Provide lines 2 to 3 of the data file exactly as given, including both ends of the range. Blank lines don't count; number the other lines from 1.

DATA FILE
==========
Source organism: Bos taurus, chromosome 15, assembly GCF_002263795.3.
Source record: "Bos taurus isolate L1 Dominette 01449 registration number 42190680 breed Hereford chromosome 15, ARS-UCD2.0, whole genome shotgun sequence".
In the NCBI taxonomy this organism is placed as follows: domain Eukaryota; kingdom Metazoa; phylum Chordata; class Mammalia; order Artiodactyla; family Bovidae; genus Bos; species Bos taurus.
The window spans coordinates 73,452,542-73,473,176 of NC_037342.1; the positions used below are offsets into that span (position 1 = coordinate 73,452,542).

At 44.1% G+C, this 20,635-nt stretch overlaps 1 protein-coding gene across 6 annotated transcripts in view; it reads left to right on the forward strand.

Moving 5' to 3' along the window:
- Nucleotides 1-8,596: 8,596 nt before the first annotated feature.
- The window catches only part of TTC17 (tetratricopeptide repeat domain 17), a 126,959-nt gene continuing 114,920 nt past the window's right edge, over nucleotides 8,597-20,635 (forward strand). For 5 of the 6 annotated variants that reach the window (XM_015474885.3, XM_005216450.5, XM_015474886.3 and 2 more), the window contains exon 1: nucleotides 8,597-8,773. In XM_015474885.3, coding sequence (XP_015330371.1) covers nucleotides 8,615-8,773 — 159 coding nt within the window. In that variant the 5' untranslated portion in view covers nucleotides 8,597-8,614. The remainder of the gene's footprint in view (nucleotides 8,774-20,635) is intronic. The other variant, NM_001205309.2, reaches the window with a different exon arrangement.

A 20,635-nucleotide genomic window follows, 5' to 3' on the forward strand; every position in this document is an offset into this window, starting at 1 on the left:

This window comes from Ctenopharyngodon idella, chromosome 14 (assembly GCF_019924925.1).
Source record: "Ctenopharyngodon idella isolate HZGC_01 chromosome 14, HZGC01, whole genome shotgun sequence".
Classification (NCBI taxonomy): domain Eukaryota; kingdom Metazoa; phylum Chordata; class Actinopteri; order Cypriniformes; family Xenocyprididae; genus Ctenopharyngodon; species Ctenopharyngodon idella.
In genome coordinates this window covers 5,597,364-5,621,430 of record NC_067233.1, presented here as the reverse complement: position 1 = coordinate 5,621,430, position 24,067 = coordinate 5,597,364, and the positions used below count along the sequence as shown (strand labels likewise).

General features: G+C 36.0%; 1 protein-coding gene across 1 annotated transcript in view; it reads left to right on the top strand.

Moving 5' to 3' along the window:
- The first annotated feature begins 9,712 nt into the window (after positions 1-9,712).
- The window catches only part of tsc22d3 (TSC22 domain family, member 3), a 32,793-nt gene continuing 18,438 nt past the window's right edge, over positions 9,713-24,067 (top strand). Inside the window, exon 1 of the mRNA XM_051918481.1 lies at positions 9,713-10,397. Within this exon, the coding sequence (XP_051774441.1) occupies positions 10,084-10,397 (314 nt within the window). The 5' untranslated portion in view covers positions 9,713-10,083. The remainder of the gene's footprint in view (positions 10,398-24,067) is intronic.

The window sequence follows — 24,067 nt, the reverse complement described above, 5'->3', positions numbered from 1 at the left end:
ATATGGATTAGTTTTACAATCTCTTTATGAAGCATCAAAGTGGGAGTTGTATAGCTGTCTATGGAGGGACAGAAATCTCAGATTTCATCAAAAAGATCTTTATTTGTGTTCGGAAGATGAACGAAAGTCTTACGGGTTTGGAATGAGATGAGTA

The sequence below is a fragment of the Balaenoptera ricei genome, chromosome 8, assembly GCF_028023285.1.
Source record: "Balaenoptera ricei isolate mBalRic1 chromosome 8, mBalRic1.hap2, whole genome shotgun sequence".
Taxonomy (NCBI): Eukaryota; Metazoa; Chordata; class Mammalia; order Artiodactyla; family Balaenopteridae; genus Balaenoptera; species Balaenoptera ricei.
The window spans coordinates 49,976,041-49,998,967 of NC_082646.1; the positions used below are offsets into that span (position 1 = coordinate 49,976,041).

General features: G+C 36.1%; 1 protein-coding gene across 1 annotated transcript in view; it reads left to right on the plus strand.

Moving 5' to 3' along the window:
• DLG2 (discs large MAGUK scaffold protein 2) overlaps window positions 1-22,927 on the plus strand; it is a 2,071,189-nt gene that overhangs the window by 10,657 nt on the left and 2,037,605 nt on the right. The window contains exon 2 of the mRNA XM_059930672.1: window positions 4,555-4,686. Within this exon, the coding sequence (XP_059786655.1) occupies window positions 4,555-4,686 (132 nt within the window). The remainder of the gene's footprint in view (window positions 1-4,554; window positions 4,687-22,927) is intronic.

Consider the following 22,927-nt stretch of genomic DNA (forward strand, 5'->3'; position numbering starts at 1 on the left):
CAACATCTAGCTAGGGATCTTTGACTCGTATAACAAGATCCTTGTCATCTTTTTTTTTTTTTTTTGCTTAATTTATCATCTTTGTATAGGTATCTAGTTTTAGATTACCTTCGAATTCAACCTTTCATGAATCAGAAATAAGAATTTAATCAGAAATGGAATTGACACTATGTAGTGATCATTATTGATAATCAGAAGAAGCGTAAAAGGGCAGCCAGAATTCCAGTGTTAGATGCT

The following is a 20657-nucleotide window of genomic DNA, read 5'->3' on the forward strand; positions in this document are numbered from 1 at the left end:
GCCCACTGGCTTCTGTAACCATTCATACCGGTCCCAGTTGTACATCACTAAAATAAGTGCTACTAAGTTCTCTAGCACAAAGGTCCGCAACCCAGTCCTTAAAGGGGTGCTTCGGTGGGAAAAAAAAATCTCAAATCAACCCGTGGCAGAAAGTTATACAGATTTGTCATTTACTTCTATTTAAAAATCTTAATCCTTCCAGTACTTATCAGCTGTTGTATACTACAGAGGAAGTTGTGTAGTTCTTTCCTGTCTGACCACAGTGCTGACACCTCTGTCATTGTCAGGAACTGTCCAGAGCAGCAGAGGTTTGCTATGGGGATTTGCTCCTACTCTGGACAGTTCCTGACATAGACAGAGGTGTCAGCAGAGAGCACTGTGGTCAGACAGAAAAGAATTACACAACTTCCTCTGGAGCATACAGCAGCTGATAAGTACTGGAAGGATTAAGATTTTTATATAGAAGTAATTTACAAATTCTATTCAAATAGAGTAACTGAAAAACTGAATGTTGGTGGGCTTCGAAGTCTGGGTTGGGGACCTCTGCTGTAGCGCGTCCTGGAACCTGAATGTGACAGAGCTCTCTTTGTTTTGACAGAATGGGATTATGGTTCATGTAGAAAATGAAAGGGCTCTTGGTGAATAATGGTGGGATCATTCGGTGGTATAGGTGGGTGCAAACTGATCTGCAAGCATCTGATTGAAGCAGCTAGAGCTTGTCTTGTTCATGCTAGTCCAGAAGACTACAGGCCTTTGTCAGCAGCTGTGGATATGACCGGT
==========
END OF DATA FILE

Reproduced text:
Source record: "Bos taurus isolate L1 Dominette 01449 registration number 42190680 breed Hereford chromosome 15, ARS-UCD2.0, whole genome shotgun sequence".
In the NCBI taxonomy this organism is placed as follows: domain Eukaryota; kingdom Metazoa; phylum Chordata; class Mammalia; order Artiodactyla; family Bovidae; genus Bos; species Bos taurus.